Dealing With A Running Injury

Picked up a running injury and need to know what to do next? By following some of these injury recovery tips you can hopefully minimise your running downtime and be back as soon as possible.

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Running injuries often occur totally out of the blue and can be a great frustration to those impeded by them. Being aware of the limitations of your injury and knowing how to best overcome them will greatly aid your recovery.

There are ways you can go forward from the outset of your injury which can help you:

  • Speed up healing
  • Sustain fitness
  • Reduce inflammation
  • Reduce tissue damage
  • Accelerate your return to training
  • Improve strength in location of injury

Initial management of the running injury

Acting quickly is essential to accelerating the recovery process. Immediately after the injury occurs, treatment should be started. On the whole, running injuries are of the 'soft tissue injury' variety, for which the immediate post-injury procedure must be correct identification and PRICE.

On the whole, running injuries are of the 'soft tissue injury' variety, for which the immediate post-injury procedure must be correct identification and PRICE.

P.R.I.C.E is an acronym for …

  • Protection. Ideally the injured muscle(s) should not be used for running training. This may mean that the wounded limb needs to be bound up and remain unused.  
  • Rest. Rest is an essential aspect of healing from a running injury. Recuperation time and respite is needed by the injured area so that it can begin to mend. Without rest there is an increased chance of additional harm befalling to the already damaged area.  
  • Ice. The placing of ice at the affected site will reduce blood flow to the injury and assist with halting inflammation. Within the first 24 hour period, post-injury, a regular application of an ice pack for five minutes followed by a 10-minute rest will greatly aid healing and the speed of recovery.  
  • Compression. By compressing the area surrounding the injury, swelling is reduced, further accelerating the healing process. This can take the form of an elastic type bandage or compressing an ice pack around the affected area.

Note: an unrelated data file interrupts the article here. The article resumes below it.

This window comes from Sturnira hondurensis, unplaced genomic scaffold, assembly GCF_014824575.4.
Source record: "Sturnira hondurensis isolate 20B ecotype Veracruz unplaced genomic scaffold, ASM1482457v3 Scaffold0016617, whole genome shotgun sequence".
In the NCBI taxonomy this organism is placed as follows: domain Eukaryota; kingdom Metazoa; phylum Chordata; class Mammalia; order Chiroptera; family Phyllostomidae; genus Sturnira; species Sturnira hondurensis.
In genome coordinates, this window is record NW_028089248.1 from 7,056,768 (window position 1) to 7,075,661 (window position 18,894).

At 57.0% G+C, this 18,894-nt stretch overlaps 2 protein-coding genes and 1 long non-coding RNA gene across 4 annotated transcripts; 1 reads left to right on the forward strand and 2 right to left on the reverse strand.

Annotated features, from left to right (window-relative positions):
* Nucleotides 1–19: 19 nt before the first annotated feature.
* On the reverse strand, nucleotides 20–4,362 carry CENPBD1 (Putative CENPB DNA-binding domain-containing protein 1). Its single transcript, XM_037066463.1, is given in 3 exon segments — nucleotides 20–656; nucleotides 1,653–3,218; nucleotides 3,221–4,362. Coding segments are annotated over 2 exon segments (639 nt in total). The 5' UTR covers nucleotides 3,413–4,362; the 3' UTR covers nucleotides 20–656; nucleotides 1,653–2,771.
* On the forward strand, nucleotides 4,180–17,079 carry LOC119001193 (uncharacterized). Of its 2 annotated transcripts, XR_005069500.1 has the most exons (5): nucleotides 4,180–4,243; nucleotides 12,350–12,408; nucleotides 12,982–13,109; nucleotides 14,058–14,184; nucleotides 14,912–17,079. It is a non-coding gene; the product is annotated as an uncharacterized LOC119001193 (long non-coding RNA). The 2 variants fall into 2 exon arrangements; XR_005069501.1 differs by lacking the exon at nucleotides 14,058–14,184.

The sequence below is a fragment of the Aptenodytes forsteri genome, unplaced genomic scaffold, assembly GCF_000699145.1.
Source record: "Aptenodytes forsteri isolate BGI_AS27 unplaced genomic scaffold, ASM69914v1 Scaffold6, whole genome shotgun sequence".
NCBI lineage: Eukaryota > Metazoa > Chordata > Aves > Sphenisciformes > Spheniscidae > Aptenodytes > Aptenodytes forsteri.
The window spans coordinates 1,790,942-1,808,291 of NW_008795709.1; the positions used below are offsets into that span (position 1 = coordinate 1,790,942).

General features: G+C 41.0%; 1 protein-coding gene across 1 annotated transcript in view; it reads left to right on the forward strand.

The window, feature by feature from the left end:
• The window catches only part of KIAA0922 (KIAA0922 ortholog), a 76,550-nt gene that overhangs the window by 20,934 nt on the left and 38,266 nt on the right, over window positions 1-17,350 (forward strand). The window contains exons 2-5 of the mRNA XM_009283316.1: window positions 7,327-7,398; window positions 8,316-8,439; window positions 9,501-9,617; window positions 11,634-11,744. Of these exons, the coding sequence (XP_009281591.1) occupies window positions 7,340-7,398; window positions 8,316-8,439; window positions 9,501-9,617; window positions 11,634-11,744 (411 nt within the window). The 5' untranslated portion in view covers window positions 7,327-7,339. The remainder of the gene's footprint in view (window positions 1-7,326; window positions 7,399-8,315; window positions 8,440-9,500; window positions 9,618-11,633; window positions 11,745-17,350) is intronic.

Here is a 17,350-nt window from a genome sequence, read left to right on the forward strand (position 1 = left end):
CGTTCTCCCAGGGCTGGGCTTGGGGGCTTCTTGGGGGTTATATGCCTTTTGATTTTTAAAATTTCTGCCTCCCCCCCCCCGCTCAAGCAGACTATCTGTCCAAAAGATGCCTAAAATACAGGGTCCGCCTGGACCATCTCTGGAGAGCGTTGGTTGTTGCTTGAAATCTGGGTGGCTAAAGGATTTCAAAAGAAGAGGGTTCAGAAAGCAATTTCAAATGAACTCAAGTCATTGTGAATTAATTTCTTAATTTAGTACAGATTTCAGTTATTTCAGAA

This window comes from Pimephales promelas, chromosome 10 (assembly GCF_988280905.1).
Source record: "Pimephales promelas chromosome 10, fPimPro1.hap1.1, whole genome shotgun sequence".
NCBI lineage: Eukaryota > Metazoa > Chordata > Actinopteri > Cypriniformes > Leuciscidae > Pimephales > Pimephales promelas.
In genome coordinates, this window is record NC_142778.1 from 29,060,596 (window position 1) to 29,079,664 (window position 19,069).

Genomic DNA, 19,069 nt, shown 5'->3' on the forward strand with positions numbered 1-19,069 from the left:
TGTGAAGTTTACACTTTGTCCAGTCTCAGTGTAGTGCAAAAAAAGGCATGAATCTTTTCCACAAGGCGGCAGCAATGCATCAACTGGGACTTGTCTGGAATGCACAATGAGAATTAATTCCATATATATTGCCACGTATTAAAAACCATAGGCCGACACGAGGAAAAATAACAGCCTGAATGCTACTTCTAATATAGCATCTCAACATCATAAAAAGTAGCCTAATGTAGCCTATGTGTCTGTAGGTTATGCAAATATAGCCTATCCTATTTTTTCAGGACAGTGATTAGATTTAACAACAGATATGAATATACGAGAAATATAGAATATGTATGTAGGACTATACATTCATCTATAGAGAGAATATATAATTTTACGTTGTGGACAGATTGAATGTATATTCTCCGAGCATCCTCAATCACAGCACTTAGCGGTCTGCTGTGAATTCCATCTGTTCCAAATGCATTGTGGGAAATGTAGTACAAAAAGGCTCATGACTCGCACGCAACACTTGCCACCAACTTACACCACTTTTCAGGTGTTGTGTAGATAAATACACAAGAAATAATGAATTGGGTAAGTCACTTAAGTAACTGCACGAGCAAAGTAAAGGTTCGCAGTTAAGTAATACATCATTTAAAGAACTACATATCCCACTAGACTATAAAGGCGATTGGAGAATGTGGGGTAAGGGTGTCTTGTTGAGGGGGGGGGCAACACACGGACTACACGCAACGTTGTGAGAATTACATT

• Elevation. Elevating the injured area will reduce blood flow and fluid to the area, preventing a build-up of inflammation. This allows waste fluids within the tissues to flow away.

Note, as an additional aid it is suggested that putting arnica lotion on an injury (and taking arnica tablets) can help minimise the damage, especially if you are quick enough to put the lotion on before the area begins to swell.

Further action to take following an injury

Try to keep any weight off the injured legs and, if possible, rest for 24 hours. Use crutches or a walking stick if necessary, and keep the leg elevated as much as possible.

You should seek medical advice if the pain does not lessen after 24 hours of rest. Things to look out for include: the ankle turning very dark purple; a bunching of muscle in a lump in the hamstrings; or the pain being next to the bone rather than in the center of the muscle.

Keep taking the arnica tablets — once an hour on the first day, slowly reduced to three times a day from about day three — and keep applying the arnica cream which acts as an anti-inflammatory. Try to move the injured joint as much as possible, but not if the pain is unbearable.

Allow at least three days for the inflammation to subside. Depending on the severity of the injury, it's possible that after three days you can start your rehabilitation. This can include:

  • Stretching. Stretching should be gradual, and carried out frequently on warm muscles. Stretching helps stretch the repairing muscle fibres and return the muscle to better than pre-injury levels of flexibility.  
  • Sports massage. A sports therapist will be able to specifically target the damaged tissues, flush out waste products, remove knots and adhesions and align the repairing muscle fibers.  
  • Fitness maintenance training. While running may be out of the question, cardiovascular fitness should be maintained through other sports. A good alternative for the runner could be swimming but other forms of cross training could be employed depending on the type of injury you are recovering from.  
  • Conditioning training. A program of rehabilitation exercises should be carried out to strengthen the weakened muscle. The aim is to make the original injured muscle stronger post-recovery than before the injury.  
  • Activity replication training. As recovery continues, the gradual introduction of activities that mimic the movements and loading of your running can be progressively introduced in readiness for the return to running.

Returning to running

When you are ready to begin running again, it may help to wear a support bandage for the first few running outings. It is important not to continue to wear the support for too long though, as you need to allow the muscles to strengthen freely.

On returning to running, you need to build up gradually.

On returning to running, you need to build up gradually. This does not mean that the runner doing 50 miles per week goes from nil to full mileage in a single week, but does so over a period of time. Steady progression is the key.

In the long-term

Once you are back to full training, it is important to continue with the conditioning and flexibility exercises that you carried out as part of your rehabilitation. This is the best way of ensuring that the injury does not recur.

If you do suffer any injuries or niggles during training, it's always a wise move to seek personal and professional attention.

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